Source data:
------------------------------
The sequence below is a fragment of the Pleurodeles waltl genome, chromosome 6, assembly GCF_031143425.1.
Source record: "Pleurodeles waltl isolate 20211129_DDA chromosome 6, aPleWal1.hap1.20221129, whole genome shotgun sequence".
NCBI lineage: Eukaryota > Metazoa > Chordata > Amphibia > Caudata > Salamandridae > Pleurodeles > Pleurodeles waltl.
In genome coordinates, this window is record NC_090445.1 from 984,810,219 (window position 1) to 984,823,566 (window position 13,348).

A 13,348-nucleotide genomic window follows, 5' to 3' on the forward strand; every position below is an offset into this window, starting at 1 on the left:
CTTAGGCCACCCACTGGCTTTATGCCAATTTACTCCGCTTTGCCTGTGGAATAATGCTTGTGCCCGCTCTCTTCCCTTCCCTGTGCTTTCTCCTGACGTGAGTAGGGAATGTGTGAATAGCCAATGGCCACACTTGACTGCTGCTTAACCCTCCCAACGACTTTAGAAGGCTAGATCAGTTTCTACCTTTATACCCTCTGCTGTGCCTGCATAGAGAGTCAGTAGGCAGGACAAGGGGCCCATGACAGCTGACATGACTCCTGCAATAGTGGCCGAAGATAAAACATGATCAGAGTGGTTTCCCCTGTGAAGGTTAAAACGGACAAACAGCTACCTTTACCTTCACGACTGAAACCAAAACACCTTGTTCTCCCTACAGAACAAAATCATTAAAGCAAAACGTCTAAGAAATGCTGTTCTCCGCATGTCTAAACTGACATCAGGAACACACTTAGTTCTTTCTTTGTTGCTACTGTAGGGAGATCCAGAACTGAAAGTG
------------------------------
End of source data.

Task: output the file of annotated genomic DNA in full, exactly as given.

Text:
The sequence below is a fragment of the Pleurodeles waltl genome, chromosome 6, assembly GCF_031143425.1.
Source record: "Pleurodeles waltl isolate 20211129_DDA chromosome 6, aPleWal1.hap1.20221129, whole genome shotgun sequence".
NCBI lineage: Eukaryota > Metazoa > Chordata > Amphibia > Caudata > Salamandridae > Pleurodeles > Pleurodeles waltl.
In genome coordinates, this window is record NC_090445.1 from 984,810,219 (window position 1) to 984,823,566 (window position 13,348).

A 13,348-nucleotide genomic window follows, 5' to 3' on the forward strand; every position below is an offset into this window, starting at 1 on the left:
CTTAGGCCACCCACTGGCTTTATGCCAATTTACTCCGCTTTGCCTGTGGAATAATGCTTGTGCCCGCTCTCTTCCCTTCCCTGTGCTTTCTCCTGACGTGAGTAGGGAATGTGTGAATAGCCAATGGCCACACTTGACTGCTGCTTAACCCTCCCAACGACTTTAGAAGGCTAGATCAGTTTCTACCTTTATACCCTCTGCTGTGCCTGCATAGAGAGTCAGTAGGCAGGACAAGGGGCCCATGACAGCTGACATGACTCCTGCAATAGTGGCCGAAGATAAAACATGATCAGAGTGGTTTCCCCTGTGAAGGTTAAAACGGACAAACAGCTACCTTTACCTTCACGACTGAAACCAAAACACCTTGTTCTCCCTACAGAACAAAATCATTAAAGCAAAACGTCTAAGAAATGCTGTTCTCCGCATGTCTAAACTGACATCAGGAACACACTTAGTTCTTTCTTTGTTGCTACTGTAGGGAGATCCAGAACTGAAAGTG